Take for example the Sodexo Clarence House Steeplechase at Ascot on Saturday, in which Sprinter Sacre bids to make a successful return following more than a year on the side-lines. The total prize fund of £125,000 includes a sixth prize of £1,662, a seventh prize of £825, plus a further £425 for the eighth placed horse. Except Sprinter Sacre is due to face just four other runners, meaning that Ascot can put £2,912 back in the bank.
Sprinter Sacre is a god among horses. Referred to by his trainer as the “black aeroplane” earlier in his career, flying is what he does. The ease with which he moves has a fluidity which makes lesser animals look as though they have been glued to the floor.
If Sprinter Sacre is just 90% as good as he was, the rest will be competing only for second place. But having acknowledged this, if you had a horse – even one that wasn’t as good as Dodging Bullets, Twinlight, Somersby and Grey Gold (who are all wonderful animals and worthy of the £26,500 second prize) – wouldn’t you be happy to have lunch at Ascot and watch your horse canter round for £1,662? I know I would.
Incidentally, if one of the above horses fails to complete, the fifth place prize money will not be returned to the racecourse; it will be distributed between the first four finishers - so there is no malodorous incentive for Clerks of the Courses to increase the height of the fences.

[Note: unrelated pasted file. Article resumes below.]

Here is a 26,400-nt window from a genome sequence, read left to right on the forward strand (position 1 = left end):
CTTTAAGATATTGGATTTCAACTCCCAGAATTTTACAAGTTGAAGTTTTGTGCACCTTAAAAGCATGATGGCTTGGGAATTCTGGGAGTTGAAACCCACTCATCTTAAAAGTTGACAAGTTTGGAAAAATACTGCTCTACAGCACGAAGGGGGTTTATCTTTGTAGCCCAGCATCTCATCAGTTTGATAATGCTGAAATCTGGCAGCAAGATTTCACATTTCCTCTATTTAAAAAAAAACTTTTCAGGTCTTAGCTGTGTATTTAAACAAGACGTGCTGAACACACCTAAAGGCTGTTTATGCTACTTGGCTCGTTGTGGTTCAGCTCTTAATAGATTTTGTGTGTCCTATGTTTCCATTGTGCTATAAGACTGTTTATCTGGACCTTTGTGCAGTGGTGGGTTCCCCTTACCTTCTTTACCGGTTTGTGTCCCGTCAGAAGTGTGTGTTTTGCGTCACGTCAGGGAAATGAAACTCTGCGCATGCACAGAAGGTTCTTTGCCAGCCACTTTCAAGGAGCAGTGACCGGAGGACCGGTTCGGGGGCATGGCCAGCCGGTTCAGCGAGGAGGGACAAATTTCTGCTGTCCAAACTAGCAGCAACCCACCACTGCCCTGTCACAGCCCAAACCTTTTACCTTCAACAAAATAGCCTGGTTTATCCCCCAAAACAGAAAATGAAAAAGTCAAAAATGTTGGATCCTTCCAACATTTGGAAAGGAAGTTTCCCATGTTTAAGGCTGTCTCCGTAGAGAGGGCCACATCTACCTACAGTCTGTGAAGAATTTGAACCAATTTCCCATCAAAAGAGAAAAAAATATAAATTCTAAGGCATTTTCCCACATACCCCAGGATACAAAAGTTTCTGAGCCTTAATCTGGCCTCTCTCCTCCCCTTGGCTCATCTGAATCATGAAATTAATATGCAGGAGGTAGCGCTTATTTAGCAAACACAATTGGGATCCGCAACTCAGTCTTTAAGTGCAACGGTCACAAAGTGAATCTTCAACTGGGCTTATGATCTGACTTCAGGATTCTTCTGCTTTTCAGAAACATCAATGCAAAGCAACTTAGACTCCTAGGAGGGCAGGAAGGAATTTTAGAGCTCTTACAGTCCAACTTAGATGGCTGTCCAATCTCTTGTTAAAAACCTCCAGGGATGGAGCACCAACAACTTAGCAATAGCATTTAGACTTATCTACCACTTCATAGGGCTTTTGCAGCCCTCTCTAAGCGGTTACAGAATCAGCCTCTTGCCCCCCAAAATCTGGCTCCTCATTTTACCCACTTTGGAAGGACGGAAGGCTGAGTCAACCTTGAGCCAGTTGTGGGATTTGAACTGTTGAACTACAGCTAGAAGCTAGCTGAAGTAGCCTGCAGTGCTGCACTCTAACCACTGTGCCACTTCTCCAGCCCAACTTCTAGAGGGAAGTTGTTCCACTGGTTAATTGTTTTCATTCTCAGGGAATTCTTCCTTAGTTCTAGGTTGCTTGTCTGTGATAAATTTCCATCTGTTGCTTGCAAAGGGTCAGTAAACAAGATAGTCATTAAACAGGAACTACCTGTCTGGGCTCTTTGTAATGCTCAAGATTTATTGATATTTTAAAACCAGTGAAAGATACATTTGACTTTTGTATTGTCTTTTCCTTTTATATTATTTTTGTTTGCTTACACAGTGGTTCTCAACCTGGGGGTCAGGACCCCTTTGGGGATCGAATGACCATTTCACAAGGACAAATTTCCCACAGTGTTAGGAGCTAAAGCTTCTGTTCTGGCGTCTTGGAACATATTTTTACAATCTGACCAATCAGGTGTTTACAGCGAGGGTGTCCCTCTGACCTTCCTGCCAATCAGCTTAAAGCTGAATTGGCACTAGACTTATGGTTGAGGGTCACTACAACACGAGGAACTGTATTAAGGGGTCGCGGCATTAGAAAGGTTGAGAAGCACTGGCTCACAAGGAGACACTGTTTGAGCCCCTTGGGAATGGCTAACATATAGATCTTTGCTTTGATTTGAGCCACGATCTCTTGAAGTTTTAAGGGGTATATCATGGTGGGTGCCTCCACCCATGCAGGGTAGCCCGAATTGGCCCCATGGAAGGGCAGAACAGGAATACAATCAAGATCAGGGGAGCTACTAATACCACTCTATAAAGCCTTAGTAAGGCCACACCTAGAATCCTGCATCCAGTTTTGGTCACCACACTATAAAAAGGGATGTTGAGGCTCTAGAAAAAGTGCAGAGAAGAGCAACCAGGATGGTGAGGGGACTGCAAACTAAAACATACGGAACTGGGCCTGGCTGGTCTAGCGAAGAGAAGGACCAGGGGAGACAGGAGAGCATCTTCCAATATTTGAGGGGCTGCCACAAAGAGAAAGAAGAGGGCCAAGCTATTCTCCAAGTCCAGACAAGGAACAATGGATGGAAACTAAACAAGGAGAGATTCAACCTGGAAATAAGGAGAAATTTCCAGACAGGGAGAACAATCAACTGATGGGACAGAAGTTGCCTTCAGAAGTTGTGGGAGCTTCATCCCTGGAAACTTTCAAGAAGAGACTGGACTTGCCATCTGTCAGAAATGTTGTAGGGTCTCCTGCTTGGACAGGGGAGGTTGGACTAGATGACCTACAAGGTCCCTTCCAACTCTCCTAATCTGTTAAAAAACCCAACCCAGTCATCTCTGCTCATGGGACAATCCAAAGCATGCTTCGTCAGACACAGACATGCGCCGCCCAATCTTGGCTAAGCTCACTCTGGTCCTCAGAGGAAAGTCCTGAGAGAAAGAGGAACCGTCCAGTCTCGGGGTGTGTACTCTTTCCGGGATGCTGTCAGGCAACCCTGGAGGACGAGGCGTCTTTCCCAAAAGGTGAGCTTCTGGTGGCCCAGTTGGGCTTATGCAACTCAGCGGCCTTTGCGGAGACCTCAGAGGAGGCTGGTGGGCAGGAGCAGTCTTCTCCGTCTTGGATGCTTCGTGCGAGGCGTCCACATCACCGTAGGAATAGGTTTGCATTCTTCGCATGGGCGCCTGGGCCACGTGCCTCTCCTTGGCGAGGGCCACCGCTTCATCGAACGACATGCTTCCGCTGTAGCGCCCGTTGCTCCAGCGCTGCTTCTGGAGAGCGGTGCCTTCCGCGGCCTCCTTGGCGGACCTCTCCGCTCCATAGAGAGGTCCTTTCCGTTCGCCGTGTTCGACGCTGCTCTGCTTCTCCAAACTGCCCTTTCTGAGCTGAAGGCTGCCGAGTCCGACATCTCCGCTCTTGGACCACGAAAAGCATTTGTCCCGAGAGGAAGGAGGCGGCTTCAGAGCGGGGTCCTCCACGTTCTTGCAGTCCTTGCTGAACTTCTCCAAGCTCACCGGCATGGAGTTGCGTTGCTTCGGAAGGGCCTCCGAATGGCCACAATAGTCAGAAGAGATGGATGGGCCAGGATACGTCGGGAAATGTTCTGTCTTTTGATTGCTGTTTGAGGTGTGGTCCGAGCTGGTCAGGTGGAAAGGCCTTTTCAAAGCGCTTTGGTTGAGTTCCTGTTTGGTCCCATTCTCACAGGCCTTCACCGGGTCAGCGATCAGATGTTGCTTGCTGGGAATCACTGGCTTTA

In fact the opposite is true: racecourses are specifically incentivised through the payment of broadcast media rights to ensure that their races are as competitive as possible. To this end, Anthea Morshead (Clerk of the Course at Cartmel) and I will be attending the races at Wetherby next week - with a view to meeting owners and trainers to discuss our draft race programme for the Summer.
While we can’t pretend to compete with the prize funds distributed at the Queen’s racecourse, Cartmel's prize money is set to increase by nearly a quarter this year, to more than £405,000. Admittedly, we do have an extra day’s racing, but even so - the average value of each race will be increasing by 8.5% to £7,200. This compares well with other British racecourses, where prize funds are also increasing: by 6.2% to an estimated £130 million in 2015.
At the same time the financial climate has impacted on the number of horses in training. There were actually 3.5% less British runners in 2014 compared to the previous year, despite there being more races staged. The obvious conclusion is that races are less competitive at the moment. Not only should it be easier to pick winners (Hohoho), like this week’s selection Benbens in the Peter Marsh Chase at Haydock, but there has also never been a better time to buy a racehorse... And run it at Cartmel!